There was something about playing FAR: Lone Sails that really made me feel a sense of emptiness in the pit of my gut. Not in a negative way, just an emotion brought on due to the sheer isolation that you feel throughout, coupled by the games largely monochrome art direction and how well the game utilises the sense of scale to make you feel so very small.
FAR: Lone Sails is a side-scrolling exploration adventure game with resource management elements and minor puzzles too. The game is developed by the Swiss studio Okomotive and feels not only like a rather excellent indie game but also a work of art as well as visually, the game is incredibly pretty. The beautiful biomes that you explore have a very clever use of colour with flashes of reds and blues that stand boldly out against the heavy use of sombre grey tones that scorn the ruined world. The fact you can freely pull the camera outwards to expand the environments, and the huge derelict ships that you come across, help to add a sense of vast scale that truly emphasises just how alone you are in this often barren and harsh post-apocalyptic landscape.
Even the musical score compliments this by being very soft and sparse. For a great deal of the game you won’t even hear any music, just the engine and mechanical sounds of your vehicle. But when the piano and strings get in full swing, it’s very upbeat and helps to add to the sense that you’re on an adventure.
Much like two of my personal favourite games, Journey and Gris, the story in FAR: Lone Sails is left intentionally vague and there is no narration. It’s the drive of exploration that motivates the player to seek out on their voyage to find something, maybe even another soul to share a conversation with?
The opening to the game sets a rather depressing tone where you are at the burial site of your father outside of your family home. It begs the question, what has happened to your family? Was there a great pandemic that has killed a vast proportion of the population and thus the deterioration of the world? Now it’s just you, a child, all alone. It makes that opening moment of the game even more powerful as I can only imagine that you are saying your final goodbyes before setting off on a journey of hope rather than succumbing to stay in your home, haunted by those that you have lost.
What sets FAR: Lone Sails apart from other side-scrolling platform puzzlers is the way you traverse the world. Yes, there are some walking and jumping through parts of the environments, mainly to overcome barriers that block your path, but largely you will travel through the use of your battered land-ship referred to as the Okomotive – a nice nod to the developer. The Okomotive, much like the remnants of buildings and vehicles you come across on your travels, seems to come from a technically-advanced civilisation from a bygone era. It’s not in great shape and this is where the resource mechanics of the game comes in to play. The developers really succeed in making you feel a personal bond to your land-ship, it’s your new home that you need to protect and give it the proper care and attention for it to not to break down, leaving you completing vulnerable.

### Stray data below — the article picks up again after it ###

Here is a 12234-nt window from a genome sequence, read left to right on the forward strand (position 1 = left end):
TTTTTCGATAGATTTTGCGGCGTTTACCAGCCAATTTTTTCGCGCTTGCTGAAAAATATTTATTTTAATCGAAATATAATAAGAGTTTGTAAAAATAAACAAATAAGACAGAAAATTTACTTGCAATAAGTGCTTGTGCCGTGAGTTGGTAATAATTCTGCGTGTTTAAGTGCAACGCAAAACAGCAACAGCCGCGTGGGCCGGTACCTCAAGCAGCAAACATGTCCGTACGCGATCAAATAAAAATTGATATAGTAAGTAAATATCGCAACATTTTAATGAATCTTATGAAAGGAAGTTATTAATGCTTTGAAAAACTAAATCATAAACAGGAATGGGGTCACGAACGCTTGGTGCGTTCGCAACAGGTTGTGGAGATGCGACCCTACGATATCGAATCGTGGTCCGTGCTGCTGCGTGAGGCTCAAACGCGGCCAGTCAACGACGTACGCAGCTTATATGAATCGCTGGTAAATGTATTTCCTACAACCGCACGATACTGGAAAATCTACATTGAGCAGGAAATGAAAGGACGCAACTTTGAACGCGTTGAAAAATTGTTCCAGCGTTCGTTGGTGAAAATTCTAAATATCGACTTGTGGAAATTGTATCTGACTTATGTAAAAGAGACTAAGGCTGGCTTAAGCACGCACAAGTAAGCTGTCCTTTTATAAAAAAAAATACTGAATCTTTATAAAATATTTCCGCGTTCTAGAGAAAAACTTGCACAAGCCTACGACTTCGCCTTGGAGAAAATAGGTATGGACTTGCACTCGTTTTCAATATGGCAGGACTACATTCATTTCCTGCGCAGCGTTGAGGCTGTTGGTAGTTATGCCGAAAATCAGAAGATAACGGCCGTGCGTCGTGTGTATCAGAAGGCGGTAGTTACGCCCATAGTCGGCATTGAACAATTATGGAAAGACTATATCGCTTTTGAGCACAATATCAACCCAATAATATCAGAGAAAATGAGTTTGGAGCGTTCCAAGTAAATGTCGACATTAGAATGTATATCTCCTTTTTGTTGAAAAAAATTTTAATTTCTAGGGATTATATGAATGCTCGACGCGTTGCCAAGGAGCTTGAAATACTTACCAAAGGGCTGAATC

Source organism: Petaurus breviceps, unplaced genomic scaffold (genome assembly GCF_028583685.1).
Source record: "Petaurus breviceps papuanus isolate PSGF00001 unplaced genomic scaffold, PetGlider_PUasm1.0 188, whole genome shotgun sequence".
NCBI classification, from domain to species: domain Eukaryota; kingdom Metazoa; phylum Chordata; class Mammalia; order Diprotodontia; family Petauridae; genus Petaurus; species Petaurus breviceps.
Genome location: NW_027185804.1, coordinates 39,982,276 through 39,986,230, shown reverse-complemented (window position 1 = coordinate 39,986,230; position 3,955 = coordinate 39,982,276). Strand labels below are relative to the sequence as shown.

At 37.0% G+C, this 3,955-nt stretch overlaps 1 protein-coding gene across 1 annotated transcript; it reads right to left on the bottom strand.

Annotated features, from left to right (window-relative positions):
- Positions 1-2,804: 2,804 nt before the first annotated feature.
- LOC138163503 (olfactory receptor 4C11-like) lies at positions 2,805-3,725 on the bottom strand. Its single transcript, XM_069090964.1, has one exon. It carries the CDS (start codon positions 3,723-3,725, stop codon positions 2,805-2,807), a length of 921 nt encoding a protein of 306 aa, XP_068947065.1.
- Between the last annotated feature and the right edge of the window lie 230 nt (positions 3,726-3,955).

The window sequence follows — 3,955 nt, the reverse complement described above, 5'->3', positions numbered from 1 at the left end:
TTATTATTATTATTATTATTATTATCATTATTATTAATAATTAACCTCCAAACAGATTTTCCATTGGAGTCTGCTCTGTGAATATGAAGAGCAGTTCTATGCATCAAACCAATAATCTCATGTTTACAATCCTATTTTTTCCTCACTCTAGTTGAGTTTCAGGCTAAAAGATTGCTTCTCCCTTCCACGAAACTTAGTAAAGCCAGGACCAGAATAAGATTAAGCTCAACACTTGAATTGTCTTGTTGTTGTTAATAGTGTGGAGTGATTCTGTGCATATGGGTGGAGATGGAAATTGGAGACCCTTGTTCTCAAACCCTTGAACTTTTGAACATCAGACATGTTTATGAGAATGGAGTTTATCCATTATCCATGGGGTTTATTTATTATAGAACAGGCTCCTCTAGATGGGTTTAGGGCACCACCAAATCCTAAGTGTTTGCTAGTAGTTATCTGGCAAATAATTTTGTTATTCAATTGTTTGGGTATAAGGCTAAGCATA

You’ll come across boxes and barrels that can be thrown into the furnace to fuel the Okomotive to make it move. Once chugging along nicely, you have to keep an eye on the pressure gage and excel steam to ensure that it doesn’t catch on fire, and in doing so, it also gives the vehicle a welcome boost in speed. As you progress you find a few new modules to add to the Okomotive, such as a sail, which is very handy as it helps you drift along and save on fuel, and a vacuum that sucks up resources instead of you have to manually stop the vehicle and collect. Both of these yet add a further layer to have to manage. Never does this system of maintaining your land-ship feel tedious.
Initially, you might be worried that you won’t find the adequate resources to keep moving, this actually doesn’t ever materialise as there are always enough resources that you come across, even if it means using some of the lovely little trinkets you find along the way.
Maybe limiting these resources more would have added a welcome challenge to the game which it is most definitely devoid of. Players looking for to be tested may be sadly disappointed as even the puzzle sections are incredibly simplistic. My only other slight gripe is that as the game builds momentum, after a couple of hours, it abruptly ends. The conclusion is ultimately satisfying but it just feels like there should have been a little more game included.
For trophy hunters, there are 14 to collect ranging from simply following the story to more specific ones such as keeping the post box at the start of the game with you throughout your journey and rushing to the ending within 99 minutes. Unfortunately, there is no Platinum trophy and sadly this meant that I had no real urgency to replay the game or take greater care in ensuring that I met the goal to unlock a specific trophy. This, of course, didn’t affect my enjoyment of FAR: Lone Sails but it might alienate those players not willing to pay for a relatively short game and not get a Platinum trophy out of it.
FAR: Lone Sails created a sense of isolation unlike I’ve ever felt before from a game. It’s visually stunning and moulds resource management and exploration in a fun and unique way with having to operate your land-ship to traverse the beautiful, yet bleak world. It might be a tad on the short side but as a whole, the game is extremely satisfying and a pleasure to play.
FAR: Lone Sails£11.99
- - Incredible depiction of isolation
- - Beautiful art direction and post-apocalyptic environment
- - Simple game mechanics and interesting traversal of the world
- - A complimentary and moving soundtrack
- - Game ends too abruptly
- - Very limited challenge to the game
- - No Platinum trophy